Monday, June 8, 2009

er, maybe not

When I was 20, I loved me a good frat party. Crissy too. The lukewarm keg beer, the public vomiting, the fight!fight!fight! What wasn’t to love?

Now? I’m not so into it. Especially when it’s happening all around you in your $300/night hotel room in Montauk.

Crissy, Fran, and I had been planning to head out to Montauk over Memorial Day weekend, but the Great Suck of ’09 (the pitch) forced me to cancel, so we rescheduled for this past weekend.

About an hour into the 4-hour trip, we pulled off the highway for a bite. While we were eating outside, a scabby, neck-tattooed couple approached us to say hello to Franny. As they reached out their open-sored hands to pet her, Crissy and I blushed at Fran's growl, which said what we were all thinking. "Hey meth heads. Beat it. We're trying to eat here."

We arrived at the hotel a few hours later, only to discover that they were hosting a Nylon Magazine party from 3pm-9pm. 22-year old pretend rich kids (Crissy tells me these people are called faux-cialites) poured through the front doors of the hotel, which was as soundproof as a cereal box.

Suddenly the entire place exploded with queeny gay guys wearing sunglasses indoors, startlingly anorexic girls shout-speaking with armfuls of ice-filled pint glasses, and people screaming conversations across hallways from open doors.

First we tried changing rooms. Which, in terms of annoyingness, was like going from firetruck sirens to firecrackers in a garbage can. When we couldn't take it one second longer, I went down to ask them to move us to their hotel's alternate location.

At first, the woman behind the counter was surprised. "The party only goes til 9," she said. "Yeah, I know. It's 3:30 right now." Puke, puke, glassbreak, puke. "Let me see if we have anything available."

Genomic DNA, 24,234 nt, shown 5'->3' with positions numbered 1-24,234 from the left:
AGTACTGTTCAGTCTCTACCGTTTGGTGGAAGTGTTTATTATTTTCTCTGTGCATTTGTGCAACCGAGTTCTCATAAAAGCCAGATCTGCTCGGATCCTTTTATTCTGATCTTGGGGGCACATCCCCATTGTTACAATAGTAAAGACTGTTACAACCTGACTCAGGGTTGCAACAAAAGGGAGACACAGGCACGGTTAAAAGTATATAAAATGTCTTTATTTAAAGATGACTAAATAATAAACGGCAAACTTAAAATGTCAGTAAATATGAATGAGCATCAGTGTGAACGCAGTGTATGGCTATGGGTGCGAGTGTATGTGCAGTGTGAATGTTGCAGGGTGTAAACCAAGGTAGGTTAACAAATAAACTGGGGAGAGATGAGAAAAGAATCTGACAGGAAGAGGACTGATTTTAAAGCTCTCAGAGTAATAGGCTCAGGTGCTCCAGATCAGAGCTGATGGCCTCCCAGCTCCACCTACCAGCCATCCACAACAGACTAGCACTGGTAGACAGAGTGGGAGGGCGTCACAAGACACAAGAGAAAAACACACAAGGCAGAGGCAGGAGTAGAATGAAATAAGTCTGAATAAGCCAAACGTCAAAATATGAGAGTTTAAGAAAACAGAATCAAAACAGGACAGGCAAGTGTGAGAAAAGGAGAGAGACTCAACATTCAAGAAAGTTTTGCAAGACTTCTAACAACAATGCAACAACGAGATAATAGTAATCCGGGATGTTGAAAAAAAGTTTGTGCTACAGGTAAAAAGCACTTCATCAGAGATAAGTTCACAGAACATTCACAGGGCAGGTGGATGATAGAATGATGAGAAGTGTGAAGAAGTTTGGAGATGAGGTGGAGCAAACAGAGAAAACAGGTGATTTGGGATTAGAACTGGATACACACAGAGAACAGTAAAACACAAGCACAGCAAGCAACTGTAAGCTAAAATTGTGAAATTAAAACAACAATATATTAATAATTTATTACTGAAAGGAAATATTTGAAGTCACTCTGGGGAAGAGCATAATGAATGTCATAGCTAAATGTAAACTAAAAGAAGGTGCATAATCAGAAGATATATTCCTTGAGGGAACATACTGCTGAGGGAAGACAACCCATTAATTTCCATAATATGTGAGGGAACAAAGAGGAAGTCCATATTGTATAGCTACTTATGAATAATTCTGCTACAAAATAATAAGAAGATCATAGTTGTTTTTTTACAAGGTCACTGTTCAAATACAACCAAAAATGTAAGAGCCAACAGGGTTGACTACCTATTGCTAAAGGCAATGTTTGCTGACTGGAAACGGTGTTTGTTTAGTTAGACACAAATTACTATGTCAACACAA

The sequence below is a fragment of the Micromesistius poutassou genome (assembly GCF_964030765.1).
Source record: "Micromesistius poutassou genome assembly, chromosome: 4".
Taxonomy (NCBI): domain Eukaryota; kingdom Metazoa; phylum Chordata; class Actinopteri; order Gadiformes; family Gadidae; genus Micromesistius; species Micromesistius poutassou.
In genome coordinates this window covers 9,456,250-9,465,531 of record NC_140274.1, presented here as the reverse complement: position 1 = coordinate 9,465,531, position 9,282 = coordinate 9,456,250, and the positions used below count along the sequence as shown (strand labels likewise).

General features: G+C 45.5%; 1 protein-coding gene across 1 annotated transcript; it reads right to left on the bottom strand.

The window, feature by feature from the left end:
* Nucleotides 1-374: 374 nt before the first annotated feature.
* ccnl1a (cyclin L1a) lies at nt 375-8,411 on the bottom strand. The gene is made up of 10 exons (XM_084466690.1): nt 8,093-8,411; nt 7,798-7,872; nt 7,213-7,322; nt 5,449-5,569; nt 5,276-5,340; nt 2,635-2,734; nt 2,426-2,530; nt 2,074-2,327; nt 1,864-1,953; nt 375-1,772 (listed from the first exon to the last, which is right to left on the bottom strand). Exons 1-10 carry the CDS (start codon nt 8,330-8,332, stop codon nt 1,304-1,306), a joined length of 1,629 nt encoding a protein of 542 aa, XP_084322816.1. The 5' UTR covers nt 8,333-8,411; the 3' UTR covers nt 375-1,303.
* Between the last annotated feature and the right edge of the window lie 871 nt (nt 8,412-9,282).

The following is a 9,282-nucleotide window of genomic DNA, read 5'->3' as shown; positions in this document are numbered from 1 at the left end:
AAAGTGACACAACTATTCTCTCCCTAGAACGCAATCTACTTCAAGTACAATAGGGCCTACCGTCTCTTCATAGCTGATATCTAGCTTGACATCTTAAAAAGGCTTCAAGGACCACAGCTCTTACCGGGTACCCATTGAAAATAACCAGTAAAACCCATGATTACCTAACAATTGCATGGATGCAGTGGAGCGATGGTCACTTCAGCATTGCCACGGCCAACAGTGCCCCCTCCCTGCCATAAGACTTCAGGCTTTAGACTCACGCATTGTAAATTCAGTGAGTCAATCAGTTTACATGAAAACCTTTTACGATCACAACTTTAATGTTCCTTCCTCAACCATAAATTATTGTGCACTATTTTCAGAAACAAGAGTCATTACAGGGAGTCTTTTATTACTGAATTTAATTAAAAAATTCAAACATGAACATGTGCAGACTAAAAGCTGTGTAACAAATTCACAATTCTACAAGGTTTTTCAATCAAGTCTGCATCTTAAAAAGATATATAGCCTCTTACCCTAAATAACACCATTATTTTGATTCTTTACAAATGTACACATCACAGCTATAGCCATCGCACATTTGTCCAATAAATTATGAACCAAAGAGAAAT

We headed over to the other hotel, grabbed our key from the front desk, and poked our head into the room. The first thing we noticed was an unplugged tv on the floor, and a table in the fireplace. Crissy coined a new adjective, noting that it felt "a little serial killery."

We took a nap, awoke to what sounded like a herd of woolly mammoths stomping through the room above us, and took a peek outside. The temperature had dropped twenty degrees, covering the entire area with a thick, gray fog. Just then, the woolly mammoths began bashing their way down the wooden staircase directly in front of our window, cigarettes dangling off their lips. "Jesus. Look at these f*&#ing fatasses," I groaned as I twirled our miniblinds shut.

"Who said that?" one of them said to the other, stopping in front of our window. The insulation was so bad the window might as well have been open. "Did they just call us fatasses?" I hit the floor and army crawled to the middle of the room.

The missus and I weighed our options.

We could stay here, where the restaurants aren't as dog friendly as we'd hoped, it's 55 degrees, we might get mauled by a herd of pissed off wooly mammoths, if we don't get Dahmered in this hotel room first.

Or we could drive the 4 hours back to Manhattan right now.

So we bailed. What the hell. We got back to Tribeca around 10:15, dumped the Zipcar, flopped onto our couch, and enjoyed our non-serial killery surroundings.

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